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Earle has always been hard to pin down politically and culturally. He's not an unreconstructed liberal and there are plenty of those in Austin nor a conservative Democrat. He's an oddity. He grew up on a cattle ranch yet never eats beef. (Though when teased about that at a restaurant recently, Earle ordered the venison to show he would eat red meat.) He drives the beat-up pickup required for a Texas politician, but it's a Nissan. He has the scraggly hands of someone who broke several fingers playing football as a young man, but he has a deep fondness for academics. Three years ago, he and his wife Twila taught a University of Texas (UT) course earnestly titled "Re-Weaving the Fabric of Community."
His weak spot for intellectuals was evident in 1978, when he got his first death case. A young police officer, Ralph Ablanedo, had stopped a red Mustang for a traffic violation on a spring night. Prosecutors said the passenger, possibly fearing that the cop would find the drugs he was carrying, reached for his AK-47. Officer Ablanedo was shot several times (he was rushed to the hospital but died in surgery). A frantic chase ensued. The gunman, David Powell, fired at other officers but eventually surrendered to police.
Earle, who had been D.A. for less than 18 months, was pretty green. When it came time to decide whether to seek death, he consulted Robert Kane, a UT philosophy professor. Kane has written extensively about how to encourage what he calls the moral sphere--"an ideal sphere in which everybody's rights to life, liberty and the pursuit of happiness are being respected," as Kane describes it. Sitting in Earle's home in the summer of 1978, he told the D.A. that sometimes, society must use the death penalty to send a message that it will protect people in vulnerable situations people like cops alone on the streets. But, Kane told Earle gravely, "the burden is on you to show that no lesser punishment would do that job."
Earle took that burden seriously, and by the end of his second death case, also in 1978, he was worn out. The defendant was George Clark, who had abducted a young woman from Sears, raped her and stabbed her 38 times. Earle won a death sentence, but instead of trumpeting his victory, he gave a morose press conference calling it "a sad day for everybody." When a friend of the victim's brought him a congratulatory bottle of whiskey, Earle was aghast. "This is not a celebratory event," he scolded. Citing the administrative demands of running a large D.A.'s office and the talent of his staff prosecutors, Earle never again personally prosecuted a death case.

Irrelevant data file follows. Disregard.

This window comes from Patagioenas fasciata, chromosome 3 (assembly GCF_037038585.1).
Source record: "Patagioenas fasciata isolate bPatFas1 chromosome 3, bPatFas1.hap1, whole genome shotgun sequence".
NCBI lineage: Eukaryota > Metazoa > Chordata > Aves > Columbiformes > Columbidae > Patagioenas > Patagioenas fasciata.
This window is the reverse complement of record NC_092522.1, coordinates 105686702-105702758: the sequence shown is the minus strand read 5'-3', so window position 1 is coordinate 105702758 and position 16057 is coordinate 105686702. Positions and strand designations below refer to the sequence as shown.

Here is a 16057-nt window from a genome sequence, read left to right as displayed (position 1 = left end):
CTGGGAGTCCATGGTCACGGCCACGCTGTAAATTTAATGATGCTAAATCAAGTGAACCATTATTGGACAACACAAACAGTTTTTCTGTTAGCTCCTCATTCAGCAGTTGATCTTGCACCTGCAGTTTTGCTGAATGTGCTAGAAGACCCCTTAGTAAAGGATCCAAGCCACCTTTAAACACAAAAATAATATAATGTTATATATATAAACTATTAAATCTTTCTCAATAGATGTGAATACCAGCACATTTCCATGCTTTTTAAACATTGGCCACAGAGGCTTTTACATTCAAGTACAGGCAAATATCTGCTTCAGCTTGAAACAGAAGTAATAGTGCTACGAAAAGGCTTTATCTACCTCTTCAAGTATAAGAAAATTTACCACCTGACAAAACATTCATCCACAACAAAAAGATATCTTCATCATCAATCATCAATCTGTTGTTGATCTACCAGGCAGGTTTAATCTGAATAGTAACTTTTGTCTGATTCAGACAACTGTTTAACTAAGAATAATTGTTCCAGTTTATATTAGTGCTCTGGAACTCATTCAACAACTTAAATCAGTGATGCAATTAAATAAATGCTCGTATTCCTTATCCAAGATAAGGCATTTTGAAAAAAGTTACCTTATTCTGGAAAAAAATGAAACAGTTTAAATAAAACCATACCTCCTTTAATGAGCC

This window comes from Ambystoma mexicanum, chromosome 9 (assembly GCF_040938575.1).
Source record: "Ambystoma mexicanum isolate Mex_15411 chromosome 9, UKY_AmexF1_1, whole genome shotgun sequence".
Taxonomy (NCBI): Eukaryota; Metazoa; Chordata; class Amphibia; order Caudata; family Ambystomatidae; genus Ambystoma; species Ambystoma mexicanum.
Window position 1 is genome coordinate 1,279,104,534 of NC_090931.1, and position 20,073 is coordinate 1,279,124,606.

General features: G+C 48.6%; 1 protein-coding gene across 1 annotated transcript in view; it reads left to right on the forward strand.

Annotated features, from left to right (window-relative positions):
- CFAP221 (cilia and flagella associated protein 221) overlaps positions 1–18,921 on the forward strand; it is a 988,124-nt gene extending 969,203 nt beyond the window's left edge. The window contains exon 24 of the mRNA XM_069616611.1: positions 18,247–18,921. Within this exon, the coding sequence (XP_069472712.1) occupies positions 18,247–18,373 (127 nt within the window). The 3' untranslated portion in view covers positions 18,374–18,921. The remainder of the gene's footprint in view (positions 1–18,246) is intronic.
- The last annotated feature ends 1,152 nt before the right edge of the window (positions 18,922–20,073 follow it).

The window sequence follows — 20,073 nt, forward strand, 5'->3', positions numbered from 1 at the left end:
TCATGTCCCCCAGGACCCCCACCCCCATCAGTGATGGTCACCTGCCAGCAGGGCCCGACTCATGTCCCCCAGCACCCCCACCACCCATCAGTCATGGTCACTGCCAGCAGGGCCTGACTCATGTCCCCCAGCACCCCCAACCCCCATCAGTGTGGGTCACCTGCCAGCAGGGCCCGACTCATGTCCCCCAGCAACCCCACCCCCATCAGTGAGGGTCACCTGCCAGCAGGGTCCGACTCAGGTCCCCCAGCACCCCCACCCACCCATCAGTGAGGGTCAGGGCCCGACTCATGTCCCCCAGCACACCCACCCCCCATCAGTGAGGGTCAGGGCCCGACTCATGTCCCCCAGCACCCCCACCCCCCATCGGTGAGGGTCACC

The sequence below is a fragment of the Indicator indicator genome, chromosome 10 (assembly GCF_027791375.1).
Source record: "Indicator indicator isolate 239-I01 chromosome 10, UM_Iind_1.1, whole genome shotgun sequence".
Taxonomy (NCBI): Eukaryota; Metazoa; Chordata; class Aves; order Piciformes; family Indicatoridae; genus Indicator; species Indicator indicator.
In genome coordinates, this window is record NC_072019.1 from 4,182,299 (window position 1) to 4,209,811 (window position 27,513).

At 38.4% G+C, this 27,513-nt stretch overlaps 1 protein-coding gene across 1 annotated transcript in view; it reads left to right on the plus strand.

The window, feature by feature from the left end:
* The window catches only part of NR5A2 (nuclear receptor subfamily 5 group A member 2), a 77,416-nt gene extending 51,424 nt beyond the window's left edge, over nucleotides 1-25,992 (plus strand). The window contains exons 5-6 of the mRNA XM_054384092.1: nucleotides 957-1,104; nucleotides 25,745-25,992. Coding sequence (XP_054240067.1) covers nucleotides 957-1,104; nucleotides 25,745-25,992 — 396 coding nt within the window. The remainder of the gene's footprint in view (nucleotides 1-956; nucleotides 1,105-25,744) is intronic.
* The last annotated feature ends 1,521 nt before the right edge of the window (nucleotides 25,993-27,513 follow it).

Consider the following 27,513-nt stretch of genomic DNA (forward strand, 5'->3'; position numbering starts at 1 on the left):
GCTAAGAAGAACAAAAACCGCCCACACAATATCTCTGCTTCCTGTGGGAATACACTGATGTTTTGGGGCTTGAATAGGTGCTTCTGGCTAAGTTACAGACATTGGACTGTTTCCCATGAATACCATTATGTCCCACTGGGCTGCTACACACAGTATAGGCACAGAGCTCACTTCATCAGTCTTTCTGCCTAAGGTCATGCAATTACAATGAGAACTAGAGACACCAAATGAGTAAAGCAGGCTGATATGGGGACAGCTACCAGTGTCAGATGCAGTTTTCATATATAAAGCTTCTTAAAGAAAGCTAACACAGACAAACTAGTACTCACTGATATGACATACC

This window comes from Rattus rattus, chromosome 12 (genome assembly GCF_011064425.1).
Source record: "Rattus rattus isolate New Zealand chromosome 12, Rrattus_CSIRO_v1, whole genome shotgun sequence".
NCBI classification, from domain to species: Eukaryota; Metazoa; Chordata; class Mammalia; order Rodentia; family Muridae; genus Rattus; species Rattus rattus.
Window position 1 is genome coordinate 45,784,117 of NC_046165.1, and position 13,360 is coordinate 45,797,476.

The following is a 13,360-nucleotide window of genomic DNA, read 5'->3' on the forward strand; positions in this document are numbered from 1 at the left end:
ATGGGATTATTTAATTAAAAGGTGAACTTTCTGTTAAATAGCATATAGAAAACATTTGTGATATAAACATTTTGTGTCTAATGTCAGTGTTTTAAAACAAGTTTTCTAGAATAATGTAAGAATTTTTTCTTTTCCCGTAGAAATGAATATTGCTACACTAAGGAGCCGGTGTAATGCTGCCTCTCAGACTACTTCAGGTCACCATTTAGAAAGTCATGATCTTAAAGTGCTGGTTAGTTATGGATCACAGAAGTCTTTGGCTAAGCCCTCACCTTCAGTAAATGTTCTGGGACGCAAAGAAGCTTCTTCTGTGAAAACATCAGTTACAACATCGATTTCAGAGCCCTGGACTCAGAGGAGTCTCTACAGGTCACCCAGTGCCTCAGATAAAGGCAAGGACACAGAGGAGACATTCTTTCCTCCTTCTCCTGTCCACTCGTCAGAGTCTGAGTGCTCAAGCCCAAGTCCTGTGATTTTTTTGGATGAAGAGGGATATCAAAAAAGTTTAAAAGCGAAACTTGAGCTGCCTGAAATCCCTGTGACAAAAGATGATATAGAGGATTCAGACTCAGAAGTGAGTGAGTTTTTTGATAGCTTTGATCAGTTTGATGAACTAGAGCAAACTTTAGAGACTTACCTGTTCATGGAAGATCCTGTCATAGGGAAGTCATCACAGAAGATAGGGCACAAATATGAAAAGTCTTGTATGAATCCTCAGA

In the late '80s, Earle seemed to flirt with outright opposition to capital punishment. His office brought no death-penalty cases in 1988 or '89 and only one the following year. He took to telling people he was worried that capital punishment had become "a coarsening factor in the culture." Then along came Kenneth McDuff. Decades earlier, in the summer of 1966, McDuff and a friend abducted three teenagers two boys and a girl. After robbing them, McDuff shot each boy in the head several times. Then he and his accomplice repeatedly raped the girl before crushing her throat with a broom (he was called the Broomstick Killer). Not surprisingly, he was sent to death row. But in 1972, when the Supreme Court ruled the U.S. death-penalty system unconstitutional, McDuff's sentence like those of some 600 other death-row inmates across the U.S.--was commuted to life.
In 1989, as pressure mounted on prisons to relieve overcrowding, McDuff was paroled along with many other longtime inmates. He settled in Waco, Texas, and it wasn't long before young women in the area went missing. Authorities believe McDuff killed as many as eight before police finally caught on to him in 1992. Earle's office prosecuted McDuff for the murder of Colleen Reed, a 28-year-old accountant he had kidnapped from an Austin car wash, raped and killed. In 1994 McDuff was again sentenced to die, and he was executed four years later.